This is what I was trying to say ^^ about teaching our kids to respect the occasion.  The example I gave was a family dinner at a restaurant where I said trackpants and gym gear weren't acceptable (which may have been why others were questioning what was wrong with trackpants).  Of course there is absolutely nothing wrong with them for casual weekend/after school/holiday wear - but if we are out to dinner at a restaurant - I would say no to the kids wearing tracksuit pants (which in our house aren't fancy kinds of trackpants, just your standard budget trackies which get a bit worse for wear after a while and imo aren't fit for restaurant dining).

#55 seayork2002

Posted 05 August 2019 - 01:09 PM

View PostMarciaB, on 05 August 2019 - 12:58 PM, said:

This is what I was trying to say ^^ about teaching our kids to respect the occasion.  The example I gave was a family dinner at a restaurant where I said trackpants and gym gear weren't acceptable (which may have been why others were questioning what was wrong with trackpants).  Of course there is absolutely nothing wrong with them for casual weekend/after school/holiday wear - but if we are out to dinner at a restaurant - I would say no to the kids wearing tracksuit pants (which in our house aren't fancy kinds of trackpants, just your standard budget trackies which get a bit worse for wear after a while and imo aren't fit for restaurant dining).

Sparkly hotpants and a singlet top being worn to a funeral I may say something, but don't see how just eating in a restaurant requires and more respect that just wearing clean clothes.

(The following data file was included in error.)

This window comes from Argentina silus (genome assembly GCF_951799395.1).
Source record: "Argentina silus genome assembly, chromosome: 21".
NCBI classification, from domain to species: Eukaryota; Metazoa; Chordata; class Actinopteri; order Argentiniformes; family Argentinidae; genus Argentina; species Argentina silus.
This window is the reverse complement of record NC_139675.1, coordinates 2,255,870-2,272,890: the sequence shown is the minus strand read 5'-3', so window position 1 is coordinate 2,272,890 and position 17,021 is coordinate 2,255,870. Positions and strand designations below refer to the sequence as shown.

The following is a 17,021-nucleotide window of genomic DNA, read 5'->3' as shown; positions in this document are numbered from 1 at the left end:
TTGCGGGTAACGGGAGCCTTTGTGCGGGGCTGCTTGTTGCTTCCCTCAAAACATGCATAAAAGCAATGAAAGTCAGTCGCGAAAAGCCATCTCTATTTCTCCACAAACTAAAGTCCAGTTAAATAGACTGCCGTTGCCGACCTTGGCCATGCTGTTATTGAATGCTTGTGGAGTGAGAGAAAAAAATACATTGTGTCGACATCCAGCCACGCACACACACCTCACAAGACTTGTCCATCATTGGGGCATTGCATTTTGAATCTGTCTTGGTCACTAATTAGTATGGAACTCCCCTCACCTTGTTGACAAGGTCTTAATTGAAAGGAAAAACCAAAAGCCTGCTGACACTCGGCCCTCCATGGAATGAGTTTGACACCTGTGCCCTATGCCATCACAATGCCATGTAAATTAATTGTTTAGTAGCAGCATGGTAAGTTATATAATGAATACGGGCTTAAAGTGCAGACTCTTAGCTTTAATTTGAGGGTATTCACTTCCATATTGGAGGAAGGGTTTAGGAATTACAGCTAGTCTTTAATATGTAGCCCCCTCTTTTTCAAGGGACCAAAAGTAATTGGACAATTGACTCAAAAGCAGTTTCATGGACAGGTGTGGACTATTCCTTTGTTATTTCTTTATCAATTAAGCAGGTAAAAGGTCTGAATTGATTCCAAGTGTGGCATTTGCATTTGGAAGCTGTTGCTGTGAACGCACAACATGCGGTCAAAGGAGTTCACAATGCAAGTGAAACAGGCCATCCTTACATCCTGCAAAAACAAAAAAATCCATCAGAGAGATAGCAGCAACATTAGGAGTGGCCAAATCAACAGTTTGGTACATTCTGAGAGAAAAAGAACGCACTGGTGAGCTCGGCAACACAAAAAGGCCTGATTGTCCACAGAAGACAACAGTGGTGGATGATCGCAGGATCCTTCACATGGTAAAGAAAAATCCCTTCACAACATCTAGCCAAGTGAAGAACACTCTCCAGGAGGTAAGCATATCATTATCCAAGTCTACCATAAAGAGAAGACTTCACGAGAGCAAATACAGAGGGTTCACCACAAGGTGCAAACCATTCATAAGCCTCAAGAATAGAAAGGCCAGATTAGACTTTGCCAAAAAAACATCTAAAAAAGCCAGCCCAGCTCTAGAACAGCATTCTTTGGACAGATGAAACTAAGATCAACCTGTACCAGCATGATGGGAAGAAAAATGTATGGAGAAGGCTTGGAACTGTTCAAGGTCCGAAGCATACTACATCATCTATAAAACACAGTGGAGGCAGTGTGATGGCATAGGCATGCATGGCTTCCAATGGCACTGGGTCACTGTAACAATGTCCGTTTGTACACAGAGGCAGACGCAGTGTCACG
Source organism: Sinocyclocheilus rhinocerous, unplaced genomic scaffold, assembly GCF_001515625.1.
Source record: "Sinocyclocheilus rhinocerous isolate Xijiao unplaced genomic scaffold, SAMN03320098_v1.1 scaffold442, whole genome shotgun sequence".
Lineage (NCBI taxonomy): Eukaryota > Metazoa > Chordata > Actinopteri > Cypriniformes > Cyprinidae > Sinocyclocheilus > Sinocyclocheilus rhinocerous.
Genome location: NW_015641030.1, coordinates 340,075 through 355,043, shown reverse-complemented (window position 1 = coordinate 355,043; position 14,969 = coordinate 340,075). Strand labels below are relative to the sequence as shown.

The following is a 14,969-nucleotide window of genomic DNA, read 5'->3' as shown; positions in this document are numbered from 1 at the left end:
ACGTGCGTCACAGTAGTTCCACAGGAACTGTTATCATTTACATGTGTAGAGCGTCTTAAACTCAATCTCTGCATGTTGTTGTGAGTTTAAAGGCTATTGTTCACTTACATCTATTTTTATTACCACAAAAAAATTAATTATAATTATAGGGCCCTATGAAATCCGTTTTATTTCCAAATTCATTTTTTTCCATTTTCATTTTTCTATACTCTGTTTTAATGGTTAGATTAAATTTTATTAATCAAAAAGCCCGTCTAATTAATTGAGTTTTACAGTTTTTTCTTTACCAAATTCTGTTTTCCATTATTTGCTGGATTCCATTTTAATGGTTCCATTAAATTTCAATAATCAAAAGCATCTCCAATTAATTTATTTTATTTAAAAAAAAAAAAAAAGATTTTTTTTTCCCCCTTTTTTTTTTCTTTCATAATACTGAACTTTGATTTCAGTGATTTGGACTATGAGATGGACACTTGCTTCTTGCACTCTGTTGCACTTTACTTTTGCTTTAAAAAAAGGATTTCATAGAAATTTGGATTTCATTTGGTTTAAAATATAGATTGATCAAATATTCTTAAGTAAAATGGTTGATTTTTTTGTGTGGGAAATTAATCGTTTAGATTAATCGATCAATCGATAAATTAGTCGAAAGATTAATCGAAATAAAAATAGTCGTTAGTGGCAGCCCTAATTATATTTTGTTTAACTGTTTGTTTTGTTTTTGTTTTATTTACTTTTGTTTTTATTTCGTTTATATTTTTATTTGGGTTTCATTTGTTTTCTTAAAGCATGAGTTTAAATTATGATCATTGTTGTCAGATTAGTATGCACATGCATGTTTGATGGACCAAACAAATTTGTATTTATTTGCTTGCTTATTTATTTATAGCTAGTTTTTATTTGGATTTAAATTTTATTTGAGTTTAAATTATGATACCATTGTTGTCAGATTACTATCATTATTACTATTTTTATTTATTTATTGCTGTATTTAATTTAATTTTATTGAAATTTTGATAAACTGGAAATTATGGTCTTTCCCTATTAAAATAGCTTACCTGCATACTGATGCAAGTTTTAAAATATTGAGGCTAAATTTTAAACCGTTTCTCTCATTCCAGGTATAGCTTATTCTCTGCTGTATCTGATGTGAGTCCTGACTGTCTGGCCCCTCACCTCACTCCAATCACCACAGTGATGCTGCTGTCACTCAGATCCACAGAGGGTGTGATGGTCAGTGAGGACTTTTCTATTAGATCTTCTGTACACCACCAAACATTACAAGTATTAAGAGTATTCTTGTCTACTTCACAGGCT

I have noticed I tend to be a bit old fashioned in my thinking on here but no I don't have a opinion on what people to wear to a restaurant unless it The Ritz (for example) where they request a tie.

Edited by seayork2002, 05 August 2019 - 01:11 PM.


#56 Lady Sybil Vimes

Posted 05 August 2019 - 01:13 PM

I get that these are just too-small clothes. I have skinny boys and also had to get rid of shorts they could still fit into but were getting too short. Also had to buy DS2 a selection of snazzy braces just so his pants could stay up and he wasn’t constantly flashing his undies and more to the world.

I don’t think it’s necessary to talk about growing boobs, though. Kids grow out of stuff all the time so it’s relatively easy to say, “hey, you wore this when you were x years old! You’ve grown right out of these little kid clothes. We’re going to need to go shopping for some new clothes for you!” I would focus more on “we’re getting new clothes!” to try to shift away from battling over the old things.

Edited by Lady Sybil Vimes, 05 August 2019 - 05:50 PM.


#57 MarciaB

Posted 05 August 2019 - 01:18 PM

View Postseayork2002, on 05 August 2019 - 01:09 PM, said:

Sparkly hotpants and a singlet top being worn to a funeral I may say something, but don't see how just eating in a restaurant requires and more respect that just wearing clean clothes.

I have noticed I tend to be a bit old fashioned in my thinking on here but no I don't have a opinion on what people to wear to a restaurant unless it The Ritz (for example) where they request a tie.

Fair enough!  I am not that picky about who wears what where - just trying to give an example of what I try to teach.  We don't eat out at restaurants often - but when we do all our extended family is there - so for me a bit of effort is required (trackies out - jeans would be fine - sneakers also good for kids as long as they are clean-ish).  If they tag along to the shops/coles/doctor surgery/grab takeaway or lunch in a food court etc  - they are fine with me to wear whatever (trackies/gym gear) - just try to teach them that sometimes sports gear isn't appropriate.

#58 grumpybum1

Posted 05 August 2019 - 01:20 PM

Its a hard one OP.

I just didnt buy clothing that I thought was inappropriate (really short shorts or skimpy tops). Spoke to my girls about what might be appropriate on different occasions - ie what we wear to the beach we wouldnt wear to church for their cousin's baptism.

Occasionally have said something like  'maybe if you wore bike shorts under that skirt you might feel more comfortable that people wont see your undies'. I didnt want them to feel they couldnt wear something because a man might perve or an old lady think it was inappropriate.